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3. Change Gears

It’s not a good idea use the same teaching style or the same methods or approaches. Although the idea of individual learning styles is criticized as being an incorrect hypothesis, we can still learn from the concept. Teachers tend to rely on certain ways of teaching (e.g. a preference for lecture, a preference for activities, a preference for using images). But learners can get tired of learning the same way for extended periods of time. So, it’s always a good idea to mix your all-day class with different delivery methods. By doing that, you can help ensure there’s something each hour and each day for everybody.

Putting It All Together

When all three points above are combined, a sample weekly syllabus might look like this:

Time

Day 1

Day 2

Day 3

Day 4

Day 5

Hour 1

Greetings and  Small Talk or

Weekend Chat [1]

Greetings and Listening Activity

Greetings and Listening Activity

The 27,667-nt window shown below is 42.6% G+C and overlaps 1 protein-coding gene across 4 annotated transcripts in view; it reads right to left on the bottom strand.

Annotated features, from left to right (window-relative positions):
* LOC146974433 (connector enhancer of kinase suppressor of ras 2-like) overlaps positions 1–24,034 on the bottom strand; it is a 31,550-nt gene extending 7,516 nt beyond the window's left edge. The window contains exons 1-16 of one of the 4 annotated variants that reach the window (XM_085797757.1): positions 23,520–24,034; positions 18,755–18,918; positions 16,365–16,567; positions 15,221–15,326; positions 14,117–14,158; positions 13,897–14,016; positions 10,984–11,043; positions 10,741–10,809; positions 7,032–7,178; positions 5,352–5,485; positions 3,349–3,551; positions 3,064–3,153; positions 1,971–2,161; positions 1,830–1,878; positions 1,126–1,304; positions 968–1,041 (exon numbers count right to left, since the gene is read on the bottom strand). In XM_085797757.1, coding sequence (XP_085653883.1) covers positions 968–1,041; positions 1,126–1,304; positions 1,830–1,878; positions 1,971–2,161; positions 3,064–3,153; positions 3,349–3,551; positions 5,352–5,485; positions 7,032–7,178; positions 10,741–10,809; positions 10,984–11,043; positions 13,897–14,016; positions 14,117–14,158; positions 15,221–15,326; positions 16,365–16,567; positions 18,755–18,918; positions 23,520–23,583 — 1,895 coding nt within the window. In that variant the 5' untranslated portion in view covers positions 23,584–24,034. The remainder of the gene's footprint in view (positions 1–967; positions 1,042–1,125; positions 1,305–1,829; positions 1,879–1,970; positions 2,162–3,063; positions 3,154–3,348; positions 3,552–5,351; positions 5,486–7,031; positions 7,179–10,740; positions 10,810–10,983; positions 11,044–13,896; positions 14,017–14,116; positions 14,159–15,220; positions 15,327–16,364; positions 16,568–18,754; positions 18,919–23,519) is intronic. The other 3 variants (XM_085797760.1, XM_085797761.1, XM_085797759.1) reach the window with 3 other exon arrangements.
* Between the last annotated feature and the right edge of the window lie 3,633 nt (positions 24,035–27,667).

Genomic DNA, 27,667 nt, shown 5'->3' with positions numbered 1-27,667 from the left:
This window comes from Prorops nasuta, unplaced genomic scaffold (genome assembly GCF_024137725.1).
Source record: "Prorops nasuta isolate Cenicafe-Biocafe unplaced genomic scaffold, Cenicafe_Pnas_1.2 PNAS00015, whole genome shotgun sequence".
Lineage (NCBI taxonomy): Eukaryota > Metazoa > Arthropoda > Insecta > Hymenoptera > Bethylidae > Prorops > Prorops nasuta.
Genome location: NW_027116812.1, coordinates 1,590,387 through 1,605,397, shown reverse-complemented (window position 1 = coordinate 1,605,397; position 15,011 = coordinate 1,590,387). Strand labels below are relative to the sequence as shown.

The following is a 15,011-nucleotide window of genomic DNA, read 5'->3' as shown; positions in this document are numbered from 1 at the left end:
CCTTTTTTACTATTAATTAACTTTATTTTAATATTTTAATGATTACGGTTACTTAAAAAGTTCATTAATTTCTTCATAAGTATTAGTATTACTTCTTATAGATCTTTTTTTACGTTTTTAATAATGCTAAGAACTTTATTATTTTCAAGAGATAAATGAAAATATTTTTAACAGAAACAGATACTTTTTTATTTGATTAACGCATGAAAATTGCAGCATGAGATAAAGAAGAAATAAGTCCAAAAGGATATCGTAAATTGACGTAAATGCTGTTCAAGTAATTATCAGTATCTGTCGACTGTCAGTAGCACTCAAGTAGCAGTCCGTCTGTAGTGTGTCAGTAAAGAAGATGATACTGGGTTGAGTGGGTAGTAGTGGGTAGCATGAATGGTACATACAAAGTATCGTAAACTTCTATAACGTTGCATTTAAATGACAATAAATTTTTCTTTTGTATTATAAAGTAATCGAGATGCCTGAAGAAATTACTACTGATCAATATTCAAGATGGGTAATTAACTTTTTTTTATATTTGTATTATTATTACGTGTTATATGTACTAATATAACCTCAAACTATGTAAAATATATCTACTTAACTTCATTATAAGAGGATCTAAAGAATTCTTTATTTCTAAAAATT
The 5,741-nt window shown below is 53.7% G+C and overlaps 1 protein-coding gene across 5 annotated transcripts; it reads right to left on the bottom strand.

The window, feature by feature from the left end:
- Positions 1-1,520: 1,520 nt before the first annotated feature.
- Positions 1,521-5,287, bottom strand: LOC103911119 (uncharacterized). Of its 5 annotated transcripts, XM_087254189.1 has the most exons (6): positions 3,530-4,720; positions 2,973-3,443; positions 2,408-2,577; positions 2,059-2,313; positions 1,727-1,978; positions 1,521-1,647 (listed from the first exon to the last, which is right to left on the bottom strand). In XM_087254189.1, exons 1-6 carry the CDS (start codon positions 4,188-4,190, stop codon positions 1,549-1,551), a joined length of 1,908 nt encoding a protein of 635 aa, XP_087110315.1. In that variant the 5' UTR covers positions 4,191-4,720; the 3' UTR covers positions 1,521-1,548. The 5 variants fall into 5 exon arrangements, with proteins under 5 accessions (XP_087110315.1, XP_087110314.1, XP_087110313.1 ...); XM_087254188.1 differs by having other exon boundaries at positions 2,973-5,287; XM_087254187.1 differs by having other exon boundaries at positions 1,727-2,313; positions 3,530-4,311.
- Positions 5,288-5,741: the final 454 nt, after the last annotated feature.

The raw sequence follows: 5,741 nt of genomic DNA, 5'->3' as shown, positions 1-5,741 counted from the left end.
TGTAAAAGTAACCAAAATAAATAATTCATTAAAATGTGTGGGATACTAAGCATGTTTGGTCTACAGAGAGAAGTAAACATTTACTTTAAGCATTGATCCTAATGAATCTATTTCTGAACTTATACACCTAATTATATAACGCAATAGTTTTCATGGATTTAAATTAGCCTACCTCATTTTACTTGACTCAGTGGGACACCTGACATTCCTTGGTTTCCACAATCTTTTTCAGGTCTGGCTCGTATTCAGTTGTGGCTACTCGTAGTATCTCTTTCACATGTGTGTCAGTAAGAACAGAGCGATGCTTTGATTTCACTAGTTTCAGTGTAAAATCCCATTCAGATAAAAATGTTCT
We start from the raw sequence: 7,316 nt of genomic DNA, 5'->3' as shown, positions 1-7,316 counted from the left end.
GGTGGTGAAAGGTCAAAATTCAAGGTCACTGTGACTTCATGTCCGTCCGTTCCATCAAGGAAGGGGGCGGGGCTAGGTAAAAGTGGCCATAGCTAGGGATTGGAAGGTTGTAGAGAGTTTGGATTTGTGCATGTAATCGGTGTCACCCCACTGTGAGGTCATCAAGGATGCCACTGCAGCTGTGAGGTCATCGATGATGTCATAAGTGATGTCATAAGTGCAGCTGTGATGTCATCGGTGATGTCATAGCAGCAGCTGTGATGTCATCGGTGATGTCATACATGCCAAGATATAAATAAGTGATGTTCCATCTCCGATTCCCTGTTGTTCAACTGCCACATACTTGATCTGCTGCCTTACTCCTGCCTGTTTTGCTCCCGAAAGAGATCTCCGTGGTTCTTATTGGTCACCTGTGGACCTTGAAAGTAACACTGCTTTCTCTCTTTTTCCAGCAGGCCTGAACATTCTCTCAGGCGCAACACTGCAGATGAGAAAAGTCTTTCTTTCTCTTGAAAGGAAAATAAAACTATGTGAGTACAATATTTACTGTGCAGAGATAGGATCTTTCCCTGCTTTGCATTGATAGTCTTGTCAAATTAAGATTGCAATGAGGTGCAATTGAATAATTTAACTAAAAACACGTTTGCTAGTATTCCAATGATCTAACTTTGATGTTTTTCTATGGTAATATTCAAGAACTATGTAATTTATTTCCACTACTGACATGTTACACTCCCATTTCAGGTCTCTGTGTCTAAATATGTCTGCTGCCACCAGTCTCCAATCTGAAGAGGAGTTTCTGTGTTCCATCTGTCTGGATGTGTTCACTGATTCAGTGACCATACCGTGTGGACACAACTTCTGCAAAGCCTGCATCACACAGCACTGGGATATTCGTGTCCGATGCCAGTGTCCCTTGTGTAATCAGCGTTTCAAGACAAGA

Greetings and Listening Activity

Fun Day [10]

Hour 2

Phonetic / Intonation Drills [2]

IELTS Preparation Activity [7]

IELTS Preparation Activity

IELTS Preparation Activity

|

Hour 3

Grammar Point [3]

Grammar Point

Grammar Point

Grammar Point

|

Hour 4

Vocabulary Building / Pictionary [4]

Vocabulary Building / Pictionary

Vocabulary Building / Pictionary

Vocabulary Building / Pictionary

|

Hour 5

Read Aloud Activity [5]

Read Aloud

Read Aloud

Read Aloud

|

Hour 6

Movie or Series [6]

Topic-Based Discussion [8]

Fun / Group Activity [9]

Fun / Group Activity

|

[1] Assumes you’re teaching week begins after a weekend or other two-day holiday break.

[2] Emphasis on an isolated weak point demonstrated by the class or peculiar to the culture.

[3] Emphasis on an isolated weak point demonstrated by the class or peculiar to the culture.

[4] Matching images or actions with words from select pages of a picture dictionary (in a fun way).

[5] With comprehension checks and discussion from set pages of a select text (e.g. a comic book, a simplified pocket book, etc.). End-of-discussion feedback covers technical areas (e.g. vocabulary, pronunciation, grammar issues).

[6] A clip only with comprehension checks and discussion. End-of-activity feedback covers technical areas (e.g. vocabulary, pronunciation, grammar issues).